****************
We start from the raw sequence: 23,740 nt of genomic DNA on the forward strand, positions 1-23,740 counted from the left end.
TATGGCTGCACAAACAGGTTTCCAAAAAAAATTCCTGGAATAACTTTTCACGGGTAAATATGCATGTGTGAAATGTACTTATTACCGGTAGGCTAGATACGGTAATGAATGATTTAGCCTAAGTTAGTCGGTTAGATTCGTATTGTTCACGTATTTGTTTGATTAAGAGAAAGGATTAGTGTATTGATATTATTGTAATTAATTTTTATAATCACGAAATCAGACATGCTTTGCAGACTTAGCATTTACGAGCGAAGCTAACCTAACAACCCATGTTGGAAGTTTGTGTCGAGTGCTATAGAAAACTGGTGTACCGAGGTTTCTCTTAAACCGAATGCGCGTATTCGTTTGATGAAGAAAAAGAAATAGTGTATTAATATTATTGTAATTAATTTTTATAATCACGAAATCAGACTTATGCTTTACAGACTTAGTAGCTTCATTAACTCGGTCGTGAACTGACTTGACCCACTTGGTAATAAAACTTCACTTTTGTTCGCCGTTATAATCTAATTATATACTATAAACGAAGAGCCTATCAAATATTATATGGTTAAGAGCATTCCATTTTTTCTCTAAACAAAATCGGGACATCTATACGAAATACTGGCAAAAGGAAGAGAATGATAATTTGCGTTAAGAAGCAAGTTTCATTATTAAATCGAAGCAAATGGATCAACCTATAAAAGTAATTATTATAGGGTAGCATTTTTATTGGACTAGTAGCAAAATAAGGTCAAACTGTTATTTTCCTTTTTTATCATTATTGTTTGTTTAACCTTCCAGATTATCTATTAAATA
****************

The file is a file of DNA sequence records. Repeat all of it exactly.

We start from the raw sequence: 23,740 nt of genomic DNA on the forward strand, positions 1-23,740 counted from the left end.
TATGGCTGCACAAACAGGTTTCCAAAAAAAATTCCTGGAATAACTTTTCACGGGTAAATATGCATGTGTGAAATGTACTTATTACCGGTAGGCTAGATACGGTAATGAATGATTTAGCCTAAGTTAGTCGGTTAGATTCGTATTGTTCACGTATTTGTTTGATTAAGAGAAAGGATTAGTGTATTGATATTATTGTAATTAATTTTTATAATCACGAAATCAGACATGCTTTGCAGACTTAGCATTTACGAGCGAAGCTAACCTAACAACCCATGTTGGAAGTTTGTGTCGAGTGCTATAGAAAACTGGTGTACCGAGGTTTCTCTTAAACCGAATGCGCGTATTCGTTTGATGAAGAAAAAGAAATAGTGTATTAATATTATTGTAATTAATTTTTATAATCACGAAATCAGACTTATGCTTTACAGACTTAGTAGCTTCATTAACTCGGTCGTGAACTGACTTGACCCACTTGGTAATAAAACTTCACTTTTGTTCGCCGTTATAATCTAATTATATACTATAAACGAAGAGCCTATCAAATATTATATGGTTAAGAGCATTCCATTTTTTCTCTAAACAAAATCGGGACATCTATACGAAATACTGGCAAAAGGAAGAGAATGATAATTTGCGTTAAGAAGCAAGTTTCATTATTAAATCGAAGCAAATGGATCAACCTATAAAAGTAATTATTATAGGGTAGCATTTTTATTGGACTAGTAGCAAAATAAGGTCAAACTGTTATTTTCCTTTTTTATCATTATTGTTTGTTTAACCTTCCAGATTATCTATTAAATA